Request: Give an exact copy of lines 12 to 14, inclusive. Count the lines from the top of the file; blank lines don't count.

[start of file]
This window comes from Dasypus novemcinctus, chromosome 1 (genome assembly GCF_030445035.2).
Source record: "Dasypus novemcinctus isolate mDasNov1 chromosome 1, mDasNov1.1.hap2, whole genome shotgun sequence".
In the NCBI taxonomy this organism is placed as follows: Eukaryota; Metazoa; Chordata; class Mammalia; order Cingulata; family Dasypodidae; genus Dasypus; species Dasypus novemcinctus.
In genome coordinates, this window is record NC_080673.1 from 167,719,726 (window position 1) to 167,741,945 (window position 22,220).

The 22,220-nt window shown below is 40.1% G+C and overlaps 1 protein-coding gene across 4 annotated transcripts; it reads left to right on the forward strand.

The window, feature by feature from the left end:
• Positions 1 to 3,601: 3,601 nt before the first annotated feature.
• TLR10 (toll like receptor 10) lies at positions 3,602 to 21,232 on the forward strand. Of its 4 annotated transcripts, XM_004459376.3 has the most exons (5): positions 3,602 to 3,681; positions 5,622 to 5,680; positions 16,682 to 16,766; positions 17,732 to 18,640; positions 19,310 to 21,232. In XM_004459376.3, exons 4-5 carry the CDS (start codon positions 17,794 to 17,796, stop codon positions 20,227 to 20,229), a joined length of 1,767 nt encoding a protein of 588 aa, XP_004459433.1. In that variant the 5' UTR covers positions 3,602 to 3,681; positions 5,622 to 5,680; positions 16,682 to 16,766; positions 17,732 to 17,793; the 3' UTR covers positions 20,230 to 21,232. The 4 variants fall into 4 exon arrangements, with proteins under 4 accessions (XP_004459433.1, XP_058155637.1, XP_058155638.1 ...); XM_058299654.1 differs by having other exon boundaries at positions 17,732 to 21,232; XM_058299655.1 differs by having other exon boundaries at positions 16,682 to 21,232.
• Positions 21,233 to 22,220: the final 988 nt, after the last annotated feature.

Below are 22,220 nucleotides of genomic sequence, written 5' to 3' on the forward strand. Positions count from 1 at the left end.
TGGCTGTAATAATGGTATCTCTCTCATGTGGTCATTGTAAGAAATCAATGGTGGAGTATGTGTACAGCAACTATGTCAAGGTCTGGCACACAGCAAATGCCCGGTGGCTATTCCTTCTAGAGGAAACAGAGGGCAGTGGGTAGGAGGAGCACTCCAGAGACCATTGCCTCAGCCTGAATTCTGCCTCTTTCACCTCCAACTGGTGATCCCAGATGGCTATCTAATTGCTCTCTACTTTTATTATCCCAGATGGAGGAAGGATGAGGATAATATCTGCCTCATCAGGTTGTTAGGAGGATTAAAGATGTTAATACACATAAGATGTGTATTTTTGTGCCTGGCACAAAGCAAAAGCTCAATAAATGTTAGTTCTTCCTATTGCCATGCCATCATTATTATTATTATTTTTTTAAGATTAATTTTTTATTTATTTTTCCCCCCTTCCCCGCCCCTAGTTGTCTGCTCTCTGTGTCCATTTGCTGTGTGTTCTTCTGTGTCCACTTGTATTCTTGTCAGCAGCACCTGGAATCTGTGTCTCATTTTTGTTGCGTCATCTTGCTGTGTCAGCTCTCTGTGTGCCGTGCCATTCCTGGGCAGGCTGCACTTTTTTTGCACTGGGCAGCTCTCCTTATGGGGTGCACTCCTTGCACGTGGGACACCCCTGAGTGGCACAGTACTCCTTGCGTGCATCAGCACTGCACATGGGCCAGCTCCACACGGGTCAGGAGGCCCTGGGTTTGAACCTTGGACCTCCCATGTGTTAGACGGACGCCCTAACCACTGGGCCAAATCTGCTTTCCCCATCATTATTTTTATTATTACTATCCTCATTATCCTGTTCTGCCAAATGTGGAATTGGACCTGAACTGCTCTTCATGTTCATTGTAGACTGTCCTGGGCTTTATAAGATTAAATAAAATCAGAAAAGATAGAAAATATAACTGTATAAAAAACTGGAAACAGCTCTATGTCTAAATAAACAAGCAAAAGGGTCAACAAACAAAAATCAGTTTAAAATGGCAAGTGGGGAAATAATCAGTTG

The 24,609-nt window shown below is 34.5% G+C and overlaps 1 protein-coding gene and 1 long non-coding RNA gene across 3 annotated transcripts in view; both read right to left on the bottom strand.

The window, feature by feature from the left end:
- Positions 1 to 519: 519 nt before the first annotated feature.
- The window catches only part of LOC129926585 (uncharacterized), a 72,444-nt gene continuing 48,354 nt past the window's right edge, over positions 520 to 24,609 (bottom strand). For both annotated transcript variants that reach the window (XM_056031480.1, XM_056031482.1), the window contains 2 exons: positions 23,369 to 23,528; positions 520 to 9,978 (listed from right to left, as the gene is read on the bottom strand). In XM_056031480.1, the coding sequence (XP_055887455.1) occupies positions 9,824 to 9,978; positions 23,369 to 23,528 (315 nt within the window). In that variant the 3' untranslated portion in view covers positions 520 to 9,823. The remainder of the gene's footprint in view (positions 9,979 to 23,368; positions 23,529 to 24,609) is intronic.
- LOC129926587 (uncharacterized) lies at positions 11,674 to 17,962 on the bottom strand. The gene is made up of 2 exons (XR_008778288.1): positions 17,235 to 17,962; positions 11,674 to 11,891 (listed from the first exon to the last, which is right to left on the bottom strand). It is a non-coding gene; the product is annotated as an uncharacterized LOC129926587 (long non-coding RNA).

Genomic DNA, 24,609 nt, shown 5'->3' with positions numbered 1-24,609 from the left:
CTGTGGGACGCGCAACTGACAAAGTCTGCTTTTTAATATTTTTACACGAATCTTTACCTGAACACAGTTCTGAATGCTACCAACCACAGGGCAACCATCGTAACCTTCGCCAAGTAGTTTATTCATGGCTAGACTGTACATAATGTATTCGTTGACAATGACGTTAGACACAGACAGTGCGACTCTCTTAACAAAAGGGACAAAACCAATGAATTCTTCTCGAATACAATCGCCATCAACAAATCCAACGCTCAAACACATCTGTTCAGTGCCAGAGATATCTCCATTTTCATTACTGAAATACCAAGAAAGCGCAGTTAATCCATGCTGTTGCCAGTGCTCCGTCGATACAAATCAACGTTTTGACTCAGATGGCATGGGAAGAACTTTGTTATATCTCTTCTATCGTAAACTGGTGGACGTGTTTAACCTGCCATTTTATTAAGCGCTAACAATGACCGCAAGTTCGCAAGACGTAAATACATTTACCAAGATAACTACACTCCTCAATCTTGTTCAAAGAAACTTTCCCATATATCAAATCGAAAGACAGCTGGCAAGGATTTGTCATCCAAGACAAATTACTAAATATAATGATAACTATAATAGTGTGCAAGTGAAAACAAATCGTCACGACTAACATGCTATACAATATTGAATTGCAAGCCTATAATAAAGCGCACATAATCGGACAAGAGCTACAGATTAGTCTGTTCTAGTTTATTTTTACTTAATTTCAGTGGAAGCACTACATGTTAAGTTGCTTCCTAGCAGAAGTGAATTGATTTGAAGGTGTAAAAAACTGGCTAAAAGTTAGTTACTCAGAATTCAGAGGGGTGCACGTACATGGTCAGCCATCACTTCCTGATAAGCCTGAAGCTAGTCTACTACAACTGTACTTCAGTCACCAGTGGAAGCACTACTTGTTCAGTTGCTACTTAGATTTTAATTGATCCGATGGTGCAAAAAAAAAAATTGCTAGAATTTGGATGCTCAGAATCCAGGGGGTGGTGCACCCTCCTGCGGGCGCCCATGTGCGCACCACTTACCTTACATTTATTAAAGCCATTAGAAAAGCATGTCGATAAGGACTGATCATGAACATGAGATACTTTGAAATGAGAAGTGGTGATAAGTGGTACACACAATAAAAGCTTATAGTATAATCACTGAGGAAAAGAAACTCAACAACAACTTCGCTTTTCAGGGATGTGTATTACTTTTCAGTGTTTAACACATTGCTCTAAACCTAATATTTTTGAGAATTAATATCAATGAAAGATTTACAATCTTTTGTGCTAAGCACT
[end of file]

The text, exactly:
The 24,609-nt window shown below is 34.5% G+C and overlaps 1 protein-coding gene and 1 long non-coding RNA gene across 3 annotated transcripts in view; both read right to left on the bottom strand.

The window, feature by feature from the left end:
- Positions 1 to 519: 519 nt before the first annotated feature.